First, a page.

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Conquer vs Defeat vs Vanquish vs Overcome vs Surmount vs Subdue vs Subjugate vs Reduce vs Overthrow vs Rout vs Beat vs Lick

Conquer, defeat, vanquish, overcome, surmount, subduesubjugate, reduce, overthrow, rout, beat, lick all mean to get the better of or to bring into subjection whether by the exercise of force or of strategy.

Conquer and defeat are perhaps the most general.

Defeat usually signifies merely the fact of getting the better of or winning against and may imply no more than a temporary checking or frustrating.

Conquer, however, usually implies a large and significant action (as of a large force in war) or an action involving an all-inclusive effort and a more or less permanent result.

Vanquish suggests a significant action of a certain dignity usually in the defeat of a person rather than a thing and usually carrying the suggestion of complete defeat.

Overcome usually implies an opposing, more or less fixed obstacle to be dealt with and a high degree of effectiveness in dealing therewith whether by direct conflict or perhaps more often by indirect means (as evasion or substitution).

Surmount, like overcome, implies an opposing, more or less fixed obstacle but carries the idea of surpassing or exceeding rather than overcoming in face-to-face conflict.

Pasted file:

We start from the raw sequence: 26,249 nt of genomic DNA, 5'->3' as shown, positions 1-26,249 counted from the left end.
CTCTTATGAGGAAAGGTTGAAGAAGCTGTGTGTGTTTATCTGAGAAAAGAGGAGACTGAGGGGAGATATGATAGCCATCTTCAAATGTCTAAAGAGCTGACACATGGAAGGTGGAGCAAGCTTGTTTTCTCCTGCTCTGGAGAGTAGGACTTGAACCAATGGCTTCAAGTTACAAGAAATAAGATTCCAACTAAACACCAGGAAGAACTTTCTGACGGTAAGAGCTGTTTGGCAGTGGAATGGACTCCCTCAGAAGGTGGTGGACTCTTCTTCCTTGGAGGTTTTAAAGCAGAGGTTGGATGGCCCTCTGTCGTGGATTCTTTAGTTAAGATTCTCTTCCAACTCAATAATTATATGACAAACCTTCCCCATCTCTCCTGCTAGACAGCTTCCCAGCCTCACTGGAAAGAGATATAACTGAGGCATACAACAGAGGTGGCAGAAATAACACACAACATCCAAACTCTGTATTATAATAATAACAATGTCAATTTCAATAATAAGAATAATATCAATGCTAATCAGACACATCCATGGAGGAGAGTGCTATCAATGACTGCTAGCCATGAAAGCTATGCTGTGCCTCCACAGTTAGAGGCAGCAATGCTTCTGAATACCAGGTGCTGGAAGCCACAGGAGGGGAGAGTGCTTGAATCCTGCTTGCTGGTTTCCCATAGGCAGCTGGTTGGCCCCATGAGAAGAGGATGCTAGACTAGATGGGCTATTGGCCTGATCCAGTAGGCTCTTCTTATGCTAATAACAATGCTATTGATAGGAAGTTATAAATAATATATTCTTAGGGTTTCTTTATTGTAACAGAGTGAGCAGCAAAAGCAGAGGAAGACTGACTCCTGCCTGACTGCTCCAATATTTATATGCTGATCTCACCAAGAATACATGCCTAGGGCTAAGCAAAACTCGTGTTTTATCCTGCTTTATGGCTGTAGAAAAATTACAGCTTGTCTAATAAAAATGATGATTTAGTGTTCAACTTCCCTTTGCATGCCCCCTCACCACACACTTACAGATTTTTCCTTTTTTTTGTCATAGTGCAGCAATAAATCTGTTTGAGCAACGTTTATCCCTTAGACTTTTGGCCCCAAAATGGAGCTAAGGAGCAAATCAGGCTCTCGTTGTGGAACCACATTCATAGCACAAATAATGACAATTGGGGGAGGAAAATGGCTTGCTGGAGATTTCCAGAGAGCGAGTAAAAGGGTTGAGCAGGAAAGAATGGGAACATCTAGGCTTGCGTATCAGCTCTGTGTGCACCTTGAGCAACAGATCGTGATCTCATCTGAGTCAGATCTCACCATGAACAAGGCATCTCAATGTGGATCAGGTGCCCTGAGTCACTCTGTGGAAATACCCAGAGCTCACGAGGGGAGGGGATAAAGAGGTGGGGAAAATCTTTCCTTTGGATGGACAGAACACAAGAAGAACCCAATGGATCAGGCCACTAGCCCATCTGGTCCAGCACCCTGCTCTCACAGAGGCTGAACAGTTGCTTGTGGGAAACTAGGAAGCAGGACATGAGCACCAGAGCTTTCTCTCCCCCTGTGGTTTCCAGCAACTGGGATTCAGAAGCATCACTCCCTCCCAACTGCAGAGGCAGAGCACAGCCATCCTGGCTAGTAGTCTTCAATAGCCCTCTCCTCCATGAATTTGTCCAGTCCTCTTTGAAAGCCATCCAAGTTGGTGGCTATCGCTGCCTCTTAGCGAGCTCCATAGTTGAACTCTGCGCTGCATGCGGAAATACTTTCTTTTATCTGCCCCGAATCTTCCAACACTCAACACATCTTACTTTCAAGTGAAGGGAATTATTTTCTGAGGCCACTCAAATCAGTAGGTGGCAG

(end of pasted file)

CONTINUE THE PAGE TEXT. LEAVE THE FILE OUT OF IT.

Subdue, subjugate, and reduce all throw emphasis upon the condition of subjection resulting from defeat.

Subdue signifies to bring under control by or as if by overpowering.

Subjugate signifies to bring into and keep in subjection, often as a slave is in subjection.

Reduce signifies surrender and submission but usually of a town or fortress under attack or siege.

Overthrow is much like overcome but carries the strong idea of disaster to the overthrown.

Rout always suggests a defeat so complete as to cause flight or the complete dispersion of the opposition.

Beat and lick are characteristic of a less formal style of expression or level of usage than the preceding verbs.

Both come close to defeat in meaning but distinctively beat (see also BEAT 1) is rather neutral in this sense, except that occasionally it may imply the finality though not the scope of vanquish while lick usually implies a complete humbling or reduction to impotency and ineffectiveness of the one defeated.